There’s A Strong Chance That One-Third Of All People Will Be African By 2100
Gilles Pison, 13 Oct 17
       

Kinshasa, 2016, capital of Republic of the Congo, and home to about 12 million people is one of the most populous cities in sub-Saharan Africa. Eduardo Soteras/AFP

The population of Africa is increasing rapidly. From an estimated 140 million in 1900, it had grown to a billion in 2010. According to United Nations “medium scenario” projections, this figure will rise to 2.5 billion in 2050 and more than 4 billion in 2100 (see figure below). Today, one out of six people on Earth live in Africa. These same projections predict that the proportion will be one in four in 2050 and more than one in three by 2100.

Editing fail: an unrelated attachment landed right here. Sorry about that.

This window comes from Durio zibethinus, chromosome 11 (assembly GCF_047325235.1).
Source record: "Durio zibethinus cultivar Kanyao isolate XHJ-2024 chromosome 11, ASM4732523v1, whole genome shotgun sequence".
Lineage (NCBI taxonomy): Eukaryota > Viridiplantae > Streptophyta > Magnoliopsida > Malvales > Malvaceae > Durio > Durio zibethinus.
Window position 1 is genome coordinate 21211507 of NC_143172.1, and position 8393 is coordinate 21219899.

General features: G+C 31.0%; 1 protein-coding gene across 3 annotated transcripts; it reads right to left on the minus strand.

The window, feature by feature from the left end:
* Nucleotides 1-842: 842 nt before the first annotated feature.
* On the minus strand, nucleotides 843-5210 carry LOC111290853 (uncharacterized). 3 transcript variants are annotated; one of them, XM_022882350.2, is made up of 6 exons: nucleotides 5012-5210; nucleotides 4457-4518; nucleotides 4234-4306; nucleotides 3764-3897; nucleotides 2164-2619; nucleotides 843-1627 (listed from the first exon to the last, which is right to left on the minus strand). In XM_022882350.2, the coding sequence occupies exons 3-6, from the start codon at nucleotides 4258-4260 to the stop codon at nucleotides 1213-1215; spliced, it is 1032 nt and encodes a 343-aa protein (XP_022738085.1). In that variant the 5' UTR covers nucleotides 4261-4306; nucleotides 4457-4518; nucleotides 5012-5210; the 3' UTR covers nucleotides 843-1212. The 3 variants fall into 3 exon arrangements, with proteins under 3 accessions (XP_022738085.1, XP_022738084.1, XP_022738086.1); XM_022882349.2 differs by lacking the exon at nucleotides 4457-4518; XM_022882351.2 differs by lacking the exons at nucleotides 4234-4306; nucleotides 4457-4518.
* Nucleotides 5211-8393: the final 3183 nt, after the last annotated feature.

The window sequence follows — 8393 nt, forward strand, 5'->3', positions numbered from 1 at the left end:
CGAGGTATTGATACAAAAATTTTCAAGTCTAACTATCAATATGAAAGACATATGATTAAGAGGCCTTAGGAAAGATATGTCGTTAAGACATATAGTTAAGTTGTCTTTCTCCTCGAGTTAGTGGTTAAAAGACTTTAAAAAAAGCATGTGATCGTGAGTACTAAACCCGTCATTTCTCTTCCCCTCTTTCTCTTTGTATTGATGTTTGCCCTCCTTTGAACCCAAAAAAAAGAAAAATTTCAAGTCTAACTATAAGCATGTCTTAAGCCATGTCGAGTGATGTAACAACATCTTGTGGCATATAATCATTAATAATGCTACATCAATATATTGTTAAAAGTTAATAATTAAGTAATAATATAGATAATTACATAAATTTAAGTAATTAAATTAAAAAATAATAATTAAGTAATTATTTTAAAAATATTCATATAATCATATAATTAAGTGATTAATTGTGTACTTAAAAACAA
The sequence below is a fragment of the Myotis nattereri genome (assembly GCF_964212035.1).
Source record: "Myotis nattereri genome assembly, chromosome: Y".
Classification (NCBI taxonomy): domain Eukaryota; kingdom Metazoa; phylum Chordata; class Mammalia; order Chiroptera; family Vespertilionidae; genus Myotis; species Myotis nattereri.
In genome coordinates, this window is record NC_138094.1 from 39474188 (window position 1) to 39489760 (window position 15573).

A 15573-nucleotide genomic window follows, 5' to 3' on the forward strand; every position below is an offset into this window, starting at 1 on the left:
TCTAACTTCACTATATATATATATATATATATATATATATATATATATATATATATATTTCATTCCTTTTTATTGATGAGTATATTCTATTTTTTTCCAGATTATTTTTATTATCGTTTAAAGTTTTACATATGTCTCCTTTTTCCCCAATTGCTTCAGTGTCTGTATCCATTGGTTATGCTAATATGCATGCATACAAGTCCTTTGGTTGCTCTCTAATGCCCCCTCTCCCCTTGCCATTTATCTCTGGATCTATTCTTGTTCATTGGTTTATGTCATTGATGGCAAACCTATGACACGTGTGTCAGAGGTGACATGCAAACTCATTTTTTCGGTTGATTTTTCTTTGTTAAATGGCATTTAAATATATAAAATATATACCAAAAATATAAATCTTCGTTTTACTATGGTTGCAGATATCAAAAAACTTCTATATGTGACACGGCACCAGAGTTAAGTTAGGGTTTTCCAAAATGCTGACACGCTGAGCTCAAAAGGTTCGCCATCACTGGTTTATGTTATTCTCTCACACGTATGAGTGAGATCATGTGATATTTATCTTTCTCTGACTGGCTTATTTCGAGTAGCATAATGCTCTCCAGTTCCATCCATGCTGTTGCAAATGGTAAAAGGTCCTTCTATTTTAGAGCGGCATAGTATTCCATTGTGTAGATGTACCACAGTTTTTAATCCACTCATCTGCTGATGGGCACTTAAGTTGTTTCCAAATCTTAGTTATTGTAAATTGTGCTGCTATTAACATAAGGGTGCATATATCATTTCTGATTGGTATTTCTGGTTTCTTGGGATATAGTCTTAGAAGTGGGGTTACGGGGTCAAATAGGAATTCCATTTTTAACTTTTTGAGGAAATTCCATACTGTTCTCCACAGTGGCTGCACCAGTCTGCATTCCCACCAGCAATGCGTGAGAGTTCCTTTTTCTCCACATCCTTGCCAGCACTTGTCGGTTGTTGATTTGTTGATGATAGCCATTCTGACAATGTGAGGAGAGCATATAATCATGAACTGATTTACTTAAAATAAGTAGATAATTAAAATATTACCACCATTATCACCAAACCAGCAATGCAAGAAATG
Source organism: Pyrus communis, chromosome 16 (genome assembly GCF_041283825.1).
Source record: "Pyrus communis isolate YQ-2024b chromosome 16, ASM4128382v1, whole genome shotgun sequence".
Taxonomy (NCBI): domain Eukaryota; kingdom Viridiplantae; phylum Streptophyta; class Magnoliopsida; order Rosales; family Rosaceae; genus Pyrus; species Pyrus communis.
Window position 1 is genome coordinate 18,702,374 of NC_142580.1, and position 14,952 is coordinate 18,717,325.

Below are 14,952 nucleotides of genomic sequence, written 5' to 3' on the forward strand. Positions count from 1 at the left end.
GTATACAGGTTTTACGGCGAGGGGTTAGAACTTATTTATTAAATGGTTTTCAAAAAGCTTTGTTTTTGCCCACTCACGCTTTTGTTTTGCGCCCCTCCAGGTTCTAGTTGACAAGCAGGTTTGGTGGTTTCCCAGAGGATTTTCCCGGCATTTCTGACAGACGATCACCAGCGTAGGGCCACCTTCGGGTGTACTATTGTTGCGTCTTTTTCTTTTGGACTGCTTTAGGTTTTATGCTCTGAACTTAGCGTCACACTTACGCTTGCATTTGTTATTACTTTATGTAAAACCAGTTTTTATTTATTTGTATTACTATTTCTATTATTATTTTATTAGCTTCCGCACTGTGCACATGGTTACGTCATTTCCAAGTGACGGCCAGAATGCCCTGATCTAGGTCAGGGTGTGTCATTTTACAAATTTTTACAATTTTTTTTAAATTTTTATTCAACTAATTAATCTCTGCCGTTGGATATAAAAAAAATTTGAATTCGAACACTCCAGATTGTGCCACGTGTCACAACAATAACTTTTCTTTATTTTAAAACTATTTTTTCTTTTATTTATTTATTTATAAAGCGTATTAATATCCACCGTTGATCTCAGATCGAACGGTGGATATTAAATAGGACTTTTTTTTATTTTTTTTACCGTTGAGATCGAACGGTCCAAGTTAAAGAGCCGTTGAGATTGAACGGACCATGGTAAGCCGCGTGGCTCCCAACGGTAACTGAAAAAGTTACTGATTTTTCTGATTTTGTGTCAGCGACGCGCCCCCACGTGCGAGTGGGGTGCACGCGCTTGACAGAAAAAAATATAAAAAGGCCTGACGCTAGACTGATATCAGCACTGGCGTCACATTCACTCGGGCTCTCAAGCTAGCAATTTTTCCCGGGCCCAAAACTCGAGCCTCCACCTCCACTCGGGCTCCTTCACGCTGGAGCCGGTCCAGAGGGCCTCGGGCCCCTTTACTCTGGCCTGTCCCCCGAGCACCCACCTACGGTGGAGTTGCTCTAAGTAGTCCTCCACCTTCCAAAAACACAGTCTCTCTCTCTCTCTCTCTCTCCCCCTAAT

What are the reasons for this rapid growth? Will it continue? Will the African population inevitably quadruple by the end of the century?

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